Alex Jones is in the business of selling fear and business is booming

alex_jones_money2By Alex Seitz-Wald

It’s good to be Alex Jones. Matt Drudge, the conservative Web entrepreneur and news aggregator, proved prophetic when he predicted that 2013 would be “the year of Alex Jones.” The longtime conspiracy broadcaster is finally breaking into the mainstream consciousness after a buzzy interview with Piers Morgan and his Boston bombing conspiracy, and traffic to his websites has never been higher. The conspiracy business is booming.

And make no mistake, it is a business. That’s not to say that Jones isn’t a believer — there are easier ways to make money — but Jones has built a multi-platform new media empire in his Austin, Texas, Free Speech Systems LLC that reaches millions of believers and promises advertisers that it will “direct lucrative buyers to you from our daily audience of active enthusiasts.” And all told, Jones is very likely raking in millions.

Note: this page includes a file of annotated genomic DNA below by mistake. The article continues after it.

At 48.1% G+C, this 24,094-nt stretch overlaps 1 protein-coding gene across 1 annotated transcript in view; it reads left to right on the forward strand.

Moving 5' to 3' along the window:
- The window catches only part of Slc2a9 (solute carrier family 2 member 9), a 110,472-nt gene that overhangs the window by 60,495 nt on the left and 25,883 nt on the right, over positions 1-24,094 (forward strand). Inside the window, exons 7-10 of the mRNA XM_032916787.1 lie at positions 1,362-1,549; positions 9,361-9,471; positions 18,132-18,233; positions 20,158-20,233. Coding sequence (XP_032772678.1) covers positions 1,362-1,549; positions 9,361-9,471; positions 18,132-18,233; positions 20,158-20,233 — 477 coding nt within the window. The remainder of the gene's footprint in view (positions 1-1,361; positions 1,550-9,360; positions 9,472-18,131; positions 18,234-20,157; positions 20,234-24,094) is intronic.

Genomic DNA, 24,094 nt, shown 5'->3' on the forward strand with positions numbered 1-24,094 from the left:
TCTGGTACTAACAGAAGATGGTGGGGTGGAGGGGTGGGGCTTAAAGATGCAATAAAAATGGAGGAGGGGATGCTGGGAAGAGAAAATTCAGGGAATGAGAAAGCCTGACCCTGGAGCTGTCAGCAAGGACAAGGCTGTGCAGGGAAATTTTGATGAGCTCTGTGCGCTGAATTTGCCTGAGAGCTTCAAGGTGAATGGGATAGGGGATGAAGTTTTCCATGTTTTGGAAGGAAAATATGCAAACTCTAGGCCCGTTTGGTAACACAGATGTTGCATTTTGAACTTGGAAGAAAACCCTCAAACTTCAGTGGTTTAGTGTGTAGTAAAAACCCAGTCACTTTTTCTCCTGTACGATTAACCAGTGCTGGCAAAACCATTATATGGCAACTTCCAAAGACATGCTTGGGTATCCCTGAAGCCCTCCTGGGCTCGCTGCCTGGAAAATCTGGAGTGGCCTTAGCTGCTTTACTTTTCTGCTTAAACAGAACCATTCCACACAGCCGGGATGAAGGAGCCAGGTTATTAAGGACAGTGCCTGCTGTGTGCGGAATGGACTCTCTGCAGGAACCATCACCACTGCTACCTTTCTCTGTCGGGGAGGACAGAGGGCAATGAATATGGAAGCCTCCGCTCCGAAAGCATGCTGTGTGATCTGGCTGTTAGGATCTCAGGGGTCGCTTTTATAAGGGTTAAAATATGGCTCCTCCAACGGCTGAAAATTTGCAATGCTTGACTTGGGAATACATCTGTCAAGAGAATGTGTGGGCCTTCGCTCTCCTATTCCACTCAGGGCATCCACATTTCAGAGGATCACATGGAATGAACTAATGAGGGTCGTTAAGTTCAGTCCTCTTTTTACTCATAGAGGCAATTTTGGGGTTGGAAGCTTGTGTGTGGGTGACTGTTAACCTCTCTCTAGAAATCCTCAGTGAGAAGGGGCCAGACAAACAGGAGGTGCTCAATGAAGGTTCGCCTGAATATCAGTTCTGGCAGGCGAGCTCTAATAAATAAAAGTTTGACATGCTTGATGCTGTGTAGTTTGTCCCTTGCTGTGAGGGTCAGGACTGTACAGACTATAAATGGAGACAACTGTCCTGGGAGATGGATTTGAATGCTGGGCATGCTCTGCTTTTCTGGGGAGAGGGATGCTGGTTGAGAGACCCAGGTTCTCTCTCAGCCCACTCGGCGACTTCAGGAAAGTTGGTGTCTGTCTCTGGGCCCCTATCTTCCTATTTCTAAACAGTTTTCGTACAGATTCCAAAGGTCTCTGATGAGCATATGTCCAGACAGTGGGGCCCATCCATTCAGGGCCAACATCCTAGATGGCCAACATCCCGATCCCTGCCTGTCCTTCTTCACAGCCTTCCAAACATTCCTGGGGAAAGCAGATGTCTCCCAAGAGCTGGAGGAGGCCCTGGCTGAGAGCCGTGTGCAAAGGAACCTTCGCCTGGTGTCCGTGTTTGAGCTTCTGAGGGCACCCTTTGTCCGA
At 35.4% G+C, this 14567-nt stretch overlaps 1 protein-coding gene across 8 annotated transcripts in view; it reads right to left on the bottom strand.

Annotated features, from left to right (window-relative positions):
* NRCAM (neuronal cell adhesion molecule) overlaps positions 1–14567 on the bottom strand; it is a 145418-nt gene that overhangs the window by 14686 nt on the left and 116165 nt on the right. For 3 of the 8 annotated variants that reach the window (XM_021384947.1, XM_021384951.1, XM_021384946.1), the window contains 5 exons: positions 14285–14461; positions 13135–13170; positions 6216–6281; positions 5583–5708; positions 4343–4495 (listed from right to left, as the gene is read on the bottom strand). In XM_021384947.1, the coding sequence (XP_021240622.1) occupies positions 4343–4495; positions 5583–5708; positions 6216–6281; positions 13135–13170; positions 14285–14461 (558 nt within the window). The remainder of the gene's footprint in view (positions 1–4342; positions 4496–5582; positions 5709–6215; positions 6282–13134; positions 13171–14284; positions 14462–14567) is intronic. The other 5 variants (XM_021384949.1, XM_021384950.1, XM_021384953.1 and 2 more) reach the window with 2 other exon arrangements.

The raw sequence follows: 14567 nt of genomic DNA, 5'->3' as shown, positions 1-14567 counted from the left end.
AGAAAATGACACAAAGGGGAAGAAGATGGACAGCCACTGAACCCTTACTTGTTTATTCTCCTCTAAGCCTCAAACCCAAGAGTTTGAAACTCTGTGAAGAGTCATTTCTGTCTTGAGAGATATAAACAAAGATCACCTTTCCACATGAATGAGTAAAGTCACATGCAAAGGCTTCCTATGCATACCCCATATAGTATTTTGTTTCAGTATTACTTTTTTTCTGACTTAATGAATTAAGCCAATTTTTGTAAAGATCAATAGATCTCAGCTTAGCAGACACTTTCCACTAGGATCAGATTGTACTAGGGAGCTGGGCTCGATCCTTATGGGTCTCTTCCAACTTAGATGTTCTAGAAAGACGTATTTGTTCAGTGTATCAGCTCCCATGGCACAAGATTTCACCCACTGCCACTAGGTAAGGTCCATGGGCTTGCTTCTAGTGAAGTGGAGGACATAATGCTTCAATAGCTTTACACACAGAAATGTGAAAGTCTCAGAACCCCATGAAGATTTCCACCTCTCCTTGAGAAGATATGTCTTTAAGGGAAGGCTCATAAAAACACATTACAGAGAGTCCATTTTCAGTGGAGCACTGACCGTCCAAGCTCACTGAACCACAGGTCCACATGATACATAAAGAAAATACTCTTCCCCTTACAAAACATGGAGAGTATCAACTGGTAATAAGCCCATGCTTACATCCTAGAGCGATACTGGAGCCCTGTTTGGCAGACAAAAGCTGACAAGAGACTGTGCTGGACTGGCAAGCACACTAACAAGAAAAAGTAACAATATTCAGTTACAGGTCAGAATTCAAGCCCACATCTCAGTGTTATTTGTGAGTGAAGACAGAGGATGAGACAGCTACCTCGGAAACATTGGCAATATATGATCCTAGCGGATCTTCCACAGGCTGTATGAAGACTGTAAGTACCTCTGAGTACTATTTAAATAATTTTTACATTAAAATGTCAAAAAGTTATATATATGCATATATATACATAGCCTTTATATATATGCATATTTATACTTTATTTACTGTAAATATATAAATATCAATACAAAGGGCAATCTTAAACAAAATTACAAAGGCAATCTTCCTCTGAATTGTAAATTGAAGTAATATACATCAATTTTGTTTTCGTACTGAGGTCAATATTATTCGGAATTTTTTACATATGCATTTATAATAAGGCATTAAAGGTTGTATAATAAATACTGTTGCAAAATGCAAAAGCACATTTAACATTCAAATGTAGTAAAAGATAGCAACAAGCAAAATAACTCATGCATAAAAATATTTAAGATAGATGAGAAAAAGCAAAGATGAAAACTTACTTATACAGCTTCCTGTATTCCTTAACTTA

Jones didn’t invent the business model, but he may have perfected it. He comes from a long line of what historian Robert Goldberg calls “conspiracy entrepreneurs” that stretches back through at least the early Red Scare, and up through the John Birch Society, the JFK assassination and the Roswell incident to the Jones school of the New World Order. But while others merely got by on the sale of their books and tapes and lectures to a niche audience, Jones has industrialized conspiracy for a mass audience.

Jones’ company broadcasts around the clock from his state-of-the art, 7,600-square-foot radio and TV studio that employs 15 people and cleared  $1.5 million in revenue in 2009, according to a Texas Monthly profile. But a lot has changed since then. In 2011, he launched the Infowars Nightly News TV program to anchor his new subscriber TV network, which has expanded its lineup as traffic to his websites and general visibility has exploded, meaning his revenue is probably much bigger than it was just four years ago.